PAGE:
Olympic champions Tessa Virtue and Scott Moir can rejoice. Compulsory dances are history.
The International Skating Union has voted to abolish the compulsory dances - the endless Golden Waltzes, Tango Romanticas, and Paso Dobles - in favour of ice dancers competing only with a short dance and a free dance.
Last season, the ice dancing event comprised three sections: a compulsory dance, an original dance and a free dance. The new short dance will probably not be the same as the original dance.
Losing one section of the dance competition may allow the ISU to include another medal event, mixed team, at the 2014 Winter Olympics in Sochi.
The vote was taken at the ISU Congress in Spain, where 250 delegates from more than 70 federations are voting on changes to the sport. Each new rule must be passed by a two-thirds majority.
Moir has made it clear earlier that he would be happy to see the compulsory dance go, as it required disproportionate time and expense to train relative to the final mark. It's never been a barn-burner for spectators either, forced to watch all of the skaters do exactly the same dance. At a world championship, this event could last for hours.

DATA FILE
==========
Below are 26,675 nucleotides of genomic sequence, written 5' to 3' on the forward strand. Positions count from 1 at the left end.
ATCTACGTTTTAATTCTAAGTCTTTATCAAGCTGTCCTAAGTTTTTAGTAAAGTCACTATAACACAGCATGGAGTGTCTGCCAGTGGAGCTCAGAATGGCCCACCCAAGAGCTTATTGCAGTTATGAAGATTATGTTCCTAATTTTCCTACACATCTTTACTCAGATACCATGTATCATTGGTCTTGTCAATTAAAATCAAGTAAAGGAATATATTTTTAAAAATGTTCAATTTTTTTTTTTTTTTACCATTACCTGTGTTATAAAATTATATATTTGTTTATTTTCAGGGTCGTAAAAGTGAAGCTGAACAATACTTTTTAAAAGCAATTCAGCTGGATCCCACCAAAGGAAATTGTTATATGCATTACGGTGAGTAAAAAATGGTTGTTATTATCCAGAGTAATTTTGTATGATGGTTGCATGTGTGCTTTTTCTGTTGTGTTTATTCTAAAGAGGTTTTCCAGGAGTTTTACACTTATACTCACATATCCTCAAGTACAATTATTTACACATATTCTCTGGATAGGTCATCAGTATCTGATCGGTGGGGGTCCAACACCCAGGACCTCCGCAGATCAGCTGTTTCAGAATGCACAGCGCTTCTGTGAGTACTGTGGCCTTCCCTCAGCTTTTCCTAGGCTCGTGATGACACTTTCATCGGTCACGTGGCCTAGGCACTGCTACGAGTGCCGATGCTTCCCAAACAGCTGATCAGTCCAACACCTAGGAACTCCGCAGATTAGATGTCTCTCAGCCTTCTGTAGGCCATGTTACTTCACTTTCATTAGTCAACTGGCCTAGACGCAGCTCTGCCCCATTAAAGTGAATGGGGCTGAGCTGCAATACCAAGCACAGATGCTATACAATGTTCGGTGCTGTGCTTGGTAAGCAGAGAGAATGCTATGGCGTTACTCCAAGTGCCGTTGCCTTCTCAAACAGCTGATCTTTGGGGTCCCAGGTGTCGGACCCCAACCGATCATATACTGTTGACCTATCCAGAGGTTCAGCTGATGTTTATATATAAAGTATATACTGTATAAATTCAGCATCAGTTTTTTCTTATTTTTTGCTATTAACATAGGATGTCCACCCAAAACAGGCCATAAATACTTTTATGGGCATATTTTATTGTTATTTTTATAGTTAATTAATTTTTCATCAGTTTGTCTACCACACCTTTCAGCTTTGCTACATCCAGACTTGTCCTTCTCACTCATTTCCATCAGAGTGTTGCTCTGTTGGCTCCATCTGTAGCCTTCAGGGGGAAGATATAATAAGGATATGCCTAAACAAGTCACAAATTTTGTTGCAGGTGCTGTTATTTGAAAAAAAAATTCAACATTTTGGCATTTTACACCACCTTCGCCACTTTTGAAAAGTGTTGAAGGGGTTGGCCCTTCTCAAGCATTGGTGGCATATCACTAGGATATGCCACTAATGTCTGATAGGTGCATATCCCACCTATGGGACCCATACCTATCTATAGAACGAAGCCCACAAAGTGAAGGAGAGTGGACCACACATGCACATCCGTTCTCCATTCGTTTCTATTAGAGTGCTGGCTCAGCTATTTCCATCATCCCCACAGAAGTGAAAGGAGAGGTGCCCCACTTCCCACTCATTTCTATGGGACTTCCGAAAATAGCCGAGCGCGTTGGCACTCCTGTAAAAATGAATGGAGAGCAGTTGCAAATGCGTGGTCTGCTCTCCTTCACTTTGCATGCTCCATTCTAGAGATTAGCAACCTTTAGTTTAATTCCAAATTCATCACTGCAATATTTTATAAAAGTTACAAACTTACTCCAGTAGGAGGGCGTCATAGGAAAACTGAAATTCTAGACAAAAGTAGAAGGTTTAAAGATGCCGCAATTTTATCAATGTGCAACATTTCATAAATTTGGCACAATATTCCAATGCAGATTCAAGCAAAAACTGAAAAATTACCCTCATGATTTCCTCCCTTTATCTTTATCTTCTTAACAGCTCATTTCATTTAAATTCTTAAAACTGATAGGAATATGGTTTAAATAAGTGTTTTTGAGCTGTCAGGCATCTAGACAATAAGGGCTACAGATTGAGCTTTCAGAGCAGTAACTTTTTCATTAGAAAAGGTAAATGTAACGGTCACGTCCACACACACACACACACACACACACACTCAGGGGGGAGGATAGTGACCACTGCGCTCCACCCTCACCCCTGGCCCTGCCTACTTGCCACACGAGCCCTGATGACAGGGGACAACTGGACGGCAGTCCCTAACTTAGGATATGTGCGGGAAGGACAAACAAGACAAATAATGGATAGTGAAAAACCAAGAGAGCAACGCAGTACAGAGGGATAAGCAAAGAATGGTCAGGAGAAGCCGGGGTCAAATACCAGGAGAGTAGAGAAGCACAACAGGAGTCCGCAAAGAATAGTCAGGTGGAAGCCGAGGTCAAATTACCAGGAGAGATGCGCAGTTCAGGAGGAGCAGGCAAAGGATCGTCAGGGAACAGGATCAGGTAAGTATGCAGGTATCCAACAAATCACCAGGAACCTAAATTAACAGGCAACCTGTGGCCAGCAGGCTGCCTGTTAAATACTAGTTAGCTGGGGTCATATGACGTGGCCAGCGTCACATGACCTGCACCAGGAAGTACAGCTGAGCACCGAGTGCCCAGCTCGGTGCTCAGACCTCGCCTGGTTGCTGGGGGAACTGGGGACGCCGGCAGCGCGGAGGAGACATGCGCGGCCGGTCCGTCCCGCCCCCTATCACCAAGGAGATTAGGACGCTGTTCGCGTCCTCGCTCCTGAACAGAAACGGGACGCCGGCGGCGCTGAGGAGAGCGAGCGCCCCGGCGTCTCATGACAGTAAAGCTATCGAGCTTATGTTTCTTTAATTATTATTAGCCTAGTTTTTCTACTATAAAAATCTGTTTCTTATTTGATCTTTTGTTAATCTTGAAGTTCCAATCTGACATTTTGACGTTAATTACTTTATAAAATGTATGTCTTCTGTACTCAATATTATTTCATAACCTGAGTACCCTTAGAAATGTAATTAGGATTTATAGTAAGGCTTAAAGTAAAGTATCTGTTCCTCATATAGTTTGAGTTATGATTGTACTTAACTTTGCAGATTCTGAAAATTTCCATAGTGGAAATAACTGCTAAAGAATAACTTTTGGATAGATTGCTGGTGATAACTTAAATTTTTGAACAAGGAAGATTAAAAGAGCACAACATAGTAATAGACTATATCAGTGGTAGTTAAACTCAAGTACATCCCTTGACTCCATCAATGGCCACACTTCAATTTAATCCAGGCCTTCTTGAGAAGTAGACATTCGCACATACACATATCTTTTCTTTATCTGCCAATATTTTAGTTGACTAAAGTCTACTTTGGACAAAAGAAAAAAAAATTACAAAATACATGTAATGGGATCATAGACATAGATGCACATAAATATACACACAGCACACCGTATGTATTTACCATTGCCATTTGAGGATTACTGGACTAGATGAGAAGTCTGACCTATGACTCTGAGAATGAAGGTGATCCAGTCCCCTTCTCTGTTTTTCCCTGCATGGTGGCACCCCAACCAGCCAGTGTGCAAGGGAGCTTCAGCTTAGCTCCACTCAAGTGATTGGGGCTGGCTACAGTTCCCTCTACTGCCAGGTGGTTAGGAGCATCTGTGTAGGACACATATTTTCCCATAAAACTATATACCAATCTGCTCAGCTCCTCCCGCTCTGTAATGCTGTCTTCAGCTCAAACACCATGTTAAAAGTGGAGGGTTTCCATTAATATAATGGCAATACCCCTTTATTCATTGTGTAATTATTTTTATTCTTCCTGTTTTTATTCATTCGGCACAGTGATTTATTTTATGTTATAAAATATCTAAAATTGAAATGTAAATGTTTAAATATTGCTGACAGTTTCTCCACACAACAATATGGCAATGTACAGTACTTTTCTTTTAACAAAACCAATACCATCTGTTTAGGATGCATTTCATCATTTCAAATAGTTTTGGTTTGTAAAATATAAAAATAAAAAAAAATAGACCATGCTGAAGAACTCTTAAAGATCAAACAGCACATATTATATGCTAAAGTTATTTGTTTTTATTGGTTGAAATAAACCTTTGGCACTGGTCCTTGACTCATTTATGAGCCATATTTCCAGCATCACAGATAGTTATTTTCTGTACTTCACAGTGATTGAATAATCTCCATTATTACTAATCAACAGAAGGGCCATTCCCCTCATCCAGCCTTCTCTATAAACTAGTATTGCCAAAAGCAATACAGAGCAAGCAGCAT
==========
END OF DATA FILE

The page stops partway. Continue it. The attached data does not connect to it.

In other news, Skate Canada's proposal to eliminate the random draw for judging panels also was accepted by the majority of member federations. In recent years, apparently to reduce the chance of federation officials interfering with judges' decisions, rules required the highest and lowest judges' marks be eliminated, and then eliminate two more judges by a random draw to come up with the final result.
However, in the past year, the ISU Council reduced the number of judges to only nine, which meant that at the Olympics and world championships, only five of nine marks counted. This meant that the roll of the dice could determine the final result, rather than judges' opinions, yet statisticians say that the more opinions there are, the more fair is the result.
The ISU still has not completely explained how the draw will be done. Official details are expected at the conclusion of the Congress Friday afternoon.Report Typo/Error
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